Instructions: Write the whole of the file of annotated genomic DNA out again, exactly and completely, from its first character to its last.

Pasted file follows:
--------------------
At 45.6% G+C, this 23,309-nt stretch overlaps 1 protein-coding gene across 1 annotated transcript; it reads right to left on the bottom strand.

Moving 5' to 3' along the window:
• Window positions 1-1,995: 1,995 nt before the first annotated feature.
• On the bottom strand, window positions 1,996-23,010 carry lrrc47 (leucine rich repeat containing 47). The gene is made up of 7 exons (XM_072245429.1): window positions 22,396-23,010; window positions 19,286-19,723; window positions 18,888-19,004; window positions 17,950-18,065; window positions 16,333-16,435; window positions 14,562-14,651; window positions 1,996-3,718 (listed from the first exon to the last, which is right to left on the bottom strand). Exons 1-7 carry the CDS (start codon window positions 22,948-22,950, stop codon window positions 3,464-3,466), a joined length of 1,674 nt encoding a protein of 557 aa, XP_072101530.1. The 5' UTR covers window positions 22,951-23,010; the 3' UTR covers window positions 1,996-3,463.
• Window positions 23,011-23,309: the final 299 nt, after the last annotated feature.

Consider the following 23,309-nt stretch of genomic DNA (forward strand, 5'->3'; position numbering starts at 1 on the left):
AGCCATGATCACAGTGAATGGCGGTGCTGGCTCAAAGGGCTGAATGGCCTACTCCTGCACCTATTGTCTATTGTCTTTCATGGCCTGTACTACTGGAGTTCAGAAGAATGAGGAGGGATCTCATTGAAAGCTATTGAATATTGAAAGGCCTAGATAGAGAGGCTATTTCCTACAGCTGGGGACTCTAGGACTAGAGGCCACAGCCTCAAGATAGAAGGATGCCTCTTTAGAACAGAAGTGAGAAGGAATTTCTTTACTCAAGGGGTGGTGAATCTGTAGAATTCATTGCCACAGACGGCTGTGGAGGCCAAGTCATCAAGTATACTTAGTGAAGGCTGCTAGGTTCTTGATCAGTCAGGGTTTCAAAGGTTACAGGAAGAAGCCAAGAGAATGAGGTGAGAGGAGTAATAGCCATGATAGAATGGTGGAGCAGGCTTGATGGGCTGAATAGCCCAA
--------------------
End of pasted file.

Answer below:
At 45.6% G+C, this 23,309-nt stretch overlaps 1 protein-coding gene across 1 annotated transcript; it reads right to left on the bottom strand.

Moving 5' to 3' along the window:
• Window positions 1-1,995: 1,995 nt before the first annotated feature.
• On the bottom strand, window positions 1,996-23,010 carry lrrc47 (leucine rich repeat containing 47). The gene is made up of 7 exons (XM_072245429.1): window positions 22,396-23,010; window positions 19,286-19,723; window positions 18,888-19,004; window positions 17,950-18,065; window positions 16,333-16,435; window positions 14,562-14,651; window positions 1,996-3,718 (listed from the first exon to the last, which is right to left on the bottom strand). Exons 1-7 carry the CDS (start codon window positions 22,948-22,950, stop codon window positions 3,464-3,466), a joined length of 1,674 nt encoding a protein of 557 aa, XP_072101530.1. The 5' UTR covers window positions 22,951-23,010; the 3' UTR covers window positions 1,996-3,463.
• Window positions 23,011-23,309: the final 299 nt, after the last annotated feature.

Consider the following 23,309-nt stretch of genomic DNA (forward strand, 5'->3'; position numbering starts at 1 on the left):
AGCCATGATCACAGTGAATGGCGGTGCTGGCTCAAAGGGCTGAATGGCCTACTCCTGCACCTATTGTCTATTGTCTTTCATGGCCTGTACTACTGGAGTTCAGAAGAATGAGGAGGGATCTCATTGAAAGCTATTGAATATTGAAAGGCCTAGATAGAGAGGCTATTTCCTACAGCTGGGGACTCTAGGACTAGAGGCCACAGCCTCAAGATAGAAGGATGCCTCTTTAGAACAGAAGTGAGAAGGAATTTCTTTACTCAAGGGGTGGTGAATCTGTAGAATTCATTGCCACAGACGGCTGTGGAGGCCAAGTCATCAAGTATACTTAGTGAAGGCTGCTAGGTTCTTGATCAGTCAGGGTTTCAAAGGTTACAGGAAGAAGCCAAGAGAATGAGGTGAGAGGAGTAATAGCCATGATAGAATGGTGGAGCAGGCTTGATGGGCTGAATAGCCCAA